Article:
While the boxing world eagerly awaits the Ricky Hatton-Floyd Mayweather super-fight this weekend, under the radar another British boxer will be preparing for his own world title shot.
Elcock has fallen in and out of love with boxing several times in his life
Wayne "Mad Dog" Elcock faces "King" Arthur Abraham in Switzerland with the German's prestigious IBF middleweight belt at stake.
And victory would cap a remarkable turnaround in fortunes for the 33-year-old from Birmingham, despite a record of 18 wins from his 20 bouts to date.
By Elcock's own admission, the fight has been overshadowed by Hatton's Las Vegas showdown, but he is far from bitter.
"Yes, I've been out of the headlines preparing for this fight, but Hatton deserves all the attention he's getting and it really isn't a problem for me," he told BBC Sport.
With many in the game talking about a "Golden Era" for British boxing, Elcock could become the nation's seventh world champion if he triumphs in Basle.
A promising footballer as a kid, Elcock made the difficult decision to pursue a career in the ring and eventually won over his sceptical father as he enjoyed some success on the amateur scene.
Unfortunately, aged just 17, the first cracks started to appear as "wine, women and song" crept into Elcock's lifestyle and boxing began to take a back seat.
It was only the passing of my father that got me back into boxing
"I was having more fights out of the ring than in it," he said. "I went right off the rails, big time."
This was a pattern that continued up until 1995, when he lost his closest friend, Leroy Wright.
The 19-year-old committed suicide, sparking a major turnaround in Elcock's life.
"It would be an understatement to say this shook me to the core," Elcock notes on his official website.
"His words rang through my head day after day as he was always telling me to get my act together and take my boxing seriously."
Despite knuckling down and surprising everyone by reaching the final of the ABA Championships, a controversial defeat to John Pierce led to Elcock turning his back on the sport again.
"I felt I had been robbed and I walked away," Elcock told BBC Sport.
It appeared Elcock's talent would be lost to boxing forever, but the death of his father in 1998 followed by a chance encounter with a fellow boxer changed everything.
"It was only the passing of my father that got me back into boxing," said Elcock.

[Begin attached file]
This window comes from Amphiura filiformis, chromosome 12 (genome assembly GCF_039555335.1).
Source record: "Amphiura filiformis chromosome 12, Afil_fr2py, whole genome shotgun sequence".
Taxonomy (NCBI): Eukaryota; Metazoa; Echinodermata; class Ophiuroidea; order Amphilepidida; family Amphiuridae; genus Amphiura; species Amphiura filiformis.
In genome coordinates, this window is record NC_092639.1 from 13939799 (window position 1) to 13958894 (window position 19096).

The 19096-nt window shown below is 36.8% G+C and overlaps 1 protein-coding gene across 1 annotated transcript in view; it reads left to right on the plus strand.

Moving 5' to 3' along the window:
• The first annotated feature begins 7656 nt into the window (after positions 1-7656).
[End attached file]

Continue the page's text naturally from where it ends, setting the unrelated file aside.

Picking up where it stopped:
"Then when I was working at BT, a colleague of mine mentioned to Neil Linford that I had mentioned I used to box.
"I'm not sure my mate believed me, everyone gobs off about being able to fight at some point don't they? But Neil had heard about me from the amateur scene and that started it all off again.
"From then on I made the 100-mile round trip to Leicester six days a week, sparring with Neil and compiling a good professional record."
Abraham is unbeaten in 24 fights and has been IBF middleweight champion since December 2005
The hard work paid off and, with boxing enthusiasts beginning to sit up and take notice, Elcock became the first British boxer in 47 fights to beat Howard Eastman on a unanimous points decision in September.
The win not only gave him the British middleweight crown, it also earned him an unexpected world title shot.
And, while Hatton and Mayweather grab the headlines in Las Vegas, Elcock will be striving to become Britain's latest success story.
"After all the ups and downs, it's kind of remarkable where I am now," he said.
"After quitting the sport a few times and the troubles I've had outside the ring, I guess you can call me the 'Cinderella Man'.
"After the Eastman fight it's all kind of snowballed. My preparation has been second to none, I'm feeling stronger and fitter than ever, and I am totally confident for Saturday."
It will be Elcock's biggest challenge to date. The 27-year-old Abraham's unblemished record of 24 wins from 24 fights highlights his ability.
But try telling Elcock he has no chance.
The glitz and glamour don't interest me... I'm just interested in fulfilling a dream
"After my very first pro fight, I had the likes of (boxing commentator) Ian Darke saying I would never make it," he said. "Their words have stuck with me even today.
"Beating Eastman was a big step for me, but winning a world title would shove those words right back down their throats.
"I thrive on being the underdog and being written off. It happened with Eastman and I think it might happen again with Abraham.
"He might only realise what I'm all about and how good I am when it's too late on Saturday night and I'm holding the world IBF title."
Should he emerge victorious, Elcock, ranked 12th by the IBF, plans to bring "big-time boxing" back to Birmingham.
"I'm fiercely proud to be a Brummie and fiercely proud to be British," he said.
"I'm delighted I'll be able to fly the flag in my own small corner of Basle on Saturday and I'll be going all out to win the title.
"The glitz and glamour don't interest me. I'm just interested in fulfilling a dream, showing what I'm all about, and putting myself back on the map."